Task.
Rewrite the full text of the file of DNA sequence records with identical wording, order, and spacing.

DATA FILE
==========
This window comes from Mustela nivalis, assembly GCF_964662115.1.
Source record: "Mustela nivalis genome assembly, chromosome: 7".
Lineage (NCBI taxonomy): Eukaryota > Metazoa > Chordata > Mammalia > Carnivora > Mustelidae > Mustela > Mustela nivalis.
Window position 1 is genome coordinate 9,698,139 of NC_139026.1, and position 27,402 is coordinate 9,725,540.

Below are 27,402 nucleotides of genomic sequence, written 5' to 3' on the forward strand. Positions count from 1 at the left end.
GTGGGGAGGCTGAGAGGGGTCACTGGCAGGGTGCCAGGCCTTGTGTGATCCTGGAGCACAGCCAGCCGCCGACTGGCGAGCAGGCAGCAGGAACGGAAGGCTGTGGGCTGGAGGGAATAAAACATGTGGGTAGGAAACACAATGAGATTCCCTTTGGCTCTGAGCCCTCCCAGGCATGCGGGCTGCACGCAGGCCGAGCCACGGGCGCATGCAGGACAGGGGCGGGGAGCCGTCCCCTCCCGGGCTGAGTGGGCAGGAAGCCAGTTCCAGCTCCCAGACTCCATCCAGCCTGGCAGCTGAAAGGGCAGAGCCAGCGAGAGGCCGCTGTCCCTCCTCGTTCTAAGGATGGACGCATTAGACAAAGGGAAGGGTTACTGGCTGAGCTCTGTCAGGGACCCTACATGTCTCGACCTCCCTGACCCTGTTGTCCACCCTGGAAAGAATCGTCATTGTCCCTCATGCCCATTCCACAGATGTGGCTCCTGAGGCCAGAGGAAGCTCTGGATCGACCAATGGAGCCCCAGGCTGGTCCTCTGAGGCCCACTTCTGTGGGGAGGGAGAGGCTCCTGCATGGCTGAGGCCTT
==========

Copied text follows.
This window comes from Mustela nivalis, assembly GCF_964662115.1.
Source record: "Mustela nivalis genome assembly, chromosome: 7".
Lineage (NCBI taxonomy): Eukaryota > Metazoa > Chordata > Mammalia > Carnivora > Mustelidae > Mustela > Mustela nivalis.
Window position 1 is genome coordinate 9,698,139 of NC_139026.1, and position 27,402 is coordinate 9,725,540.

Below are 27,402 nucleotides of genomic sequence, written 5' to 3' on the forward strand. Positions count from 1 at the left end.
GTGGGGAGGCTGAGAGGGGTCACTGGCAGGGTGCCAGGCCTTGTGTGATCCTGGAGCACAGCCAGCCGCCGACTGGCGAGCAGGCAGCAGGAACGGAAGGCTGTGGGCTGGAGGGAATAAAACATGTGGGTAGGAAACACAATGAGATTCCCTTTGGCTCTGAGCCCTCCCAGGCATGCGGGCTGCACGCAGGCCGAGCCACGGGCGCATGCAGGACAGGGGCGGGGAGCCGTCCCCTCCCGGGCTGAGTGGGCAGGAAGCCAGTTCCAGCTCCCAGACTCCATCCAGCCTGGCAGCTGAAAGGGCAGAGCCAGCGAGAGGCCGCTGTCCCTCCTCGTTCTAAGGATGGACGCATTAGACAAAGGGAAGGGTTACTGGCTGAGCTCTGTCAGGGACCCTACATGTCTCGACCTCCCTGACCCTGTTGTCCACCCTGGAAAGAATCGTCATTGTCCCTCATGCCCATTCCACAGATGTGGCTCCTGAGGCCAGAGGAAGCTCTGGATCGACCAATGGAGCCCCAGGCTGGTCCTCTGAGGCCCACTTCTGTGGGGAGGGAGAGGCTCCTGCATGGCTGAGGCCTT